Liberian what the country is good at, providing an answer will be difficult. Is it Agriculture? Is it the Service Industry? What is it? Identifying a nationalized capability will allow Liberia to reinvent itself and strengthen its image globally. For example, India has developed enormously because of dynamic capabilities in Science and Technology. The norm of leveraging foreign aid has not worked. It only increases dependency on others and makes Liberia a benefit seeking society.

The mere idea that a country that gained its independence in 1847 with billions of dollars invested is still ranked one of four poorest countries in the world (See Global Finance Magazine, GFM, 2015) is infamy and beyond understanding. The root causes are corruption, lack of capacity, distortion, personal gains, and poor leadership. The problem has magnified itself in an overburdened healthcare delivery system for one of Africa’s oldest democracies.

Similarly, the educational system is listed as one of the worst in the world. The president has earlier described it a mess. While it is true that the educational system may have been impacted by a prolong period of unrest, taking ten years to develop and articulate a clear strategy is troubling. It is a no brainer that expanding access to, and improving the quality of schooling should be a national imperative. Yet, most ideas proposed are political rhetoric and imprudent reactions without viable and concrete solutions. Under this administration, Liberia has produced more ‘PEM-PEM’ (motorcycle drivers) than engineers, teachers, and doctors.

Equally important, this current government has collected over $1 billion in tax revenues, nonetheless, the impact of monies collected are not felt by a larger segment of the Liberian people. Balanced against more than $3 billion dollars of debt relief, this could have put Liberia on a sustainable development trajectory. Notwithstanding, there are limited evidence tax revenues collected have resulted in improved services. Since a post war public debt low of $511 million in June 2011, the country has increased borrowing and total public debt has increased to $831 Million U.S. dollars as of March 2015 with arguably limited tangible results.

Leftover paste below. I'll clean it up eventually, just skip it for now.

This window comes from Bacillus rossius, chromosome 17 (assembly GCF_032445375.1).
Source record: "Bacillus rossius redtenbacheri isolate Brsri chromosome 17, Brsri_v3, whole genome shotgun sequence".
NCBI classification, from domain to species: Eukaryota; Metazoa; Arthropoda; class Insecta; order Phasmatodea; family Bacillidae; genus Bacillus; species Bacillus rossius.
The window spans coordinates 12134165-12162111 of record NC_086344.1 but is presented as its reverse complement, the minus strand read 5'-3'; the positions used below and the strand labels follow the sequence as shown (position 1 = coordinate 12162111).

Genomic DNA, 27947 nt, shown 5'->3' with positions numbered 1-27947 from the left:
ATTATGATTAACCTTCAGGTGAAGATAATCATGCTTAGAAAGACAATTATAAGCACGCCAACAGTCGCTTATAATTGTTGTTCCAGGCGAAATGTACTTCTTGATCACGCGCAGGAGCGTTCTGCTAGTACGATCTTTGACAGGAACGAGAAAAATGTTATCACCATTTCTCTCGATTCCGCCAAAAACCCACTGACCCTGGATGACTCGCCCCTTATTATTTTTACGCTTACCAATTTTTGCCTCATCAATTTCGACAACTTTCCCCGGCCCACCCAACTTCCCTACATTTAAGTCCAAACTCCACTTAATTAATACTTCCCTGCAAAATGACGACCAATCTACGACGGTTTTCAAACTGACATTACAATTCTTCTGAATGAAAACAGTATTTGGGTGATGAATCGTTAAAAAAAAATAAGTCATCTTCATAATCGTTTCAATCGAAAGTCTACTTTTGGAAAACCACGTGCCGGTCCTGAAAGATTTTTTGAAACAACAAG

Obviously, GLOBAL recognizes and is grateful for the absence of instability Liberia enjoys today. Thanks to the current administration and the international community for the support. However, the atmosphere of true peace cannot exist if the fundamentals of genuine reform and reconciliation are not addressed. For example, the Truth and Reconciliation Report (TRC) was a proposed fix to the armed, sadistic, and vicious conflicts; crimes against humanity; and economic exploitation that plagued Liberia for a long time. The recommendations from this work have not been implemented. Unless this report is exhausted, fixing Liberia remains an elusive and difficult task. Therefore we call on the President to ensure her letter to the
Legislature request the implementation of a war crimes court and full implementation of the TRC recommendations is not a legacy gambit but a true effort to initiate the peace and reconciliation process that have been stagnated for so long.

Unquestionably, corruption is at an all time high. Even the current president characterized it as public enemy number one and most recently as a “vampire,” sucking the blood of the nation. Equally important, illicit financial flows (IFFs) are disturbing.

Documented evidence in a June 2015 report by the Global Financial Integrity (GFI) asserted that IFF’s out of Liberia equates to 257.4 % of its total tax revenue, compared with an estimated 1.2% in Ethiopia (GFI, 2015). The impact of unlawful financial outflows of capital on the poorest societies of the world is well documented. It is common knowledge and an undisputed fact that a direct correlation exists between less domestic spending and the illegal outflow of money.